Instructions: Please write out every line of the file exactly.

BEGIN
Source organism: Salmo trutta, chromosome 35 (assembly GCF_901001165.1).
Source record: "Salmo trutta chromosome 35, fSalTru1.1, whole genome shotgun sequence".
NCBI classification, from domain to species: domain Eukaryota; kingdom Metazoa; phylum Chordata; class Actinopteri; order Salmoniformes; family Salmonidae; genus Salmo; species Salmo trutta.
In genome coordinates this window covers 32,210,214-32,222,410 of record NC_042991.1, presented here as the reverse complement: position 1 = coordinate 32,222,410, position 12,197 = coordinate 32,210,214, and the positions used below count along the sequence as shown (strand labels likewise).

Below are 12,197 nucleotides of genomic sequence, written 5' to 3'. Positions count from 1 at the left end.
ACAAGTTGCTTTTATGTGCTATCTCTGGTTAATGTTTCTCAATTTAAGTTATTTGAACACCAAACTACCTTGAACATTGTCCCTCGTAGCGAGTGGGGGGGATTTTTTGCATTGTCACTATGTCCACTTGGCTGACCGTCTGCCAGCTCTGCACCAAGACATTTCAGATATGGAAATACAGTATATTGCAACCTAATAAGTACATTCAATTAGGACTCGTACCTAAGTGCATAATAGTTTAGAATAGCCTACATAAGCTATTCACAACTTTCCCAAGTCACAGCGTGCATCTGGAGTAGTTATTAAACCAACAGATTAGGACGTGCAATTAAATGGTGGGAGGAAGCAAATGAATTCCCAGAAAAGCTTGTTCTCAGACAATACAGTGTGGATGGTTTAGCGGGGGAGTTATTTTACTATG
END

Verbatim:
Source organism: Salmo trutta, chromosome 35 (assembly GCF_901001165.1).
Source record: "Salmo trutta chromosome 35, fSalTru1.1, whole genome shotgun sequence".
NCBI classification, from domain to species: domain Eukaryota; kingdom Metazoa; phylum Chordata; class Actinopteri; order Salmoniformes; family Salmonidae; genus Salmo; species Salmo trutta.
In genome coordinates this window covers 32,210,214-32,222,410 of record NC_042991.1, presented here as the reverse complement: position 1 = coordinate 32,222,410, position 12,197 = coordinate 32,210,214, and the positions used below count along the sequence as shown (strand labels likewise).

Below are 12,197 nucleotides of genomic sequence, written 5' to 3'. Positions count from 1 at the left end.
ACAAGTTGCTTTTATGTGCTATCTCTGGTTAATGTTTCTCAATTTAAGTTATTTGAACACCAAACTACCTTGAACATTGTCCCTCGTAGCGAGTGGGGGGGATTTTTTGCATTGTCACTATGTCCACTTGGCTGACCGTCTGCCAGCTCTGCACCAAGACATTTCAGATATGGAAATACAGTATATTGCAACCTAATAAGTACATTCAATTAGGACTCGTACCTAAGTGCATAATAGTTTAGAATAGCCTACATAAGCTATTCACAACTTTCCCAAGTCACAGCGTGCATCTGGAGTAGTTATTAAACCAACAGATTAGGACGTGCAATTAAATGGTGGGAGGAAGCAAATGAATTCCCAGAAAAGCTTGTTCTCAGACAATACAGTGTGGATGGTTTAGCGGGGGAGTTATTTTACTATG